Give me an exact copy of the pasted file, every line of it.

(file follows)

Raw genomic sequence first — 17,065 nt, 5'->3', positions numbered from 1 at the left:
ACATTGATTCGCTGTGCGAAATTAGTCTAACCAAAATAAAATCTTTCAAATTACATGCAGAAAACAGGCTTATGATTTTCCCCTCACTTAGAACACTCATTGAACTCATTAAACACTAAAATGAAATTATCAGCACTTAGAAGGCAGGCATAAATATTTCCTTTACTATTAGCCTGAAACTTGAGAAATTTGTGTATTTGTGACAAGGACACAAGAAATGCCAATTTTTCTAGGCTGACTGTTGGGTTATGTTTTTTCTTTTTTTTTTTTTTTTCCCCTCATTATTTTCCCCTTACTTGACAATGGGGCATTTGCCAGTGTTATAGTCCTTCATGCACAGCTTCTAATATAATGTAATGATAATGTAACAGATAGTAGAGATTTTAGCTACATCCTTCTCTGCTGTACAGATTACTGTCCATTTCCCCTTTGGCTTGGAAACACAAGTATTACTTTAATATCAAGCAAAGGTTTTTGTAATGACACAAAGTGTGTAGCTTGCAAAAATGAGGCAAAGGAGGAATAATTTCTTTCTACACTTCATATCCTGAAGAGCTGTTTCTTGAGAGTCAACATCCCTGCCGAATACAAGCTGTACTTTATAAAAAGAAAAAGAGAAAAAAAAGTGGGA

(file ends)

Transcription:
Raw genomic sequence first — 17,065 nt, 5'->3', positions numbered from 1 at the left:
ACATTGATTCGCTGTGCGAAATTAGTCTAACCAAAATAAAATCTTTCAAATTACATGCAGAAAACAGGCTTATGATTTTCCCCTCACTTAGAACACTCATTGAACTCATTAAACACTAAAATGAAATTATCAGCACTTAGAAGGCAGGCATAAATATTTCCTTTACTATTAGCCTGAAACTTGAGAAATTTGTGTATTTGTGACAAGGACACAAGAAATGCCAATTTTTCTAGGCTGACTGTTGGGTTATGTTTTTTCTTTTTTTTTTTTTTTTCCCCTCATTATTTTCCCCTTACTTGACAATGGGGCATTTGCCAGTGTTATAGTCCTTCATGCACAGCTTCTAATATAATGTAATGATAATGTAACAGATAGTAGAGATTTTAGCTACATCCTTCTCTGCTGTACAGATTACTGTCCATTTCCCCTTTGGCTTGGAAACACAAGTATTACTTTAATATCAAGCAAAGGTTTTTGTAATGACACAAAGTGTGTAGCTTGCAAAAATGAGGCAAAGGAGGAATAATTTCTTTCTACACTTCATATCCTGAAGAGCTGTTTCTTGAGAGTCAACATCCCTGCCGAATACAAGCTGTACTTTATAAAAAGAAAAAGAGAAAAAAAAGTGGGA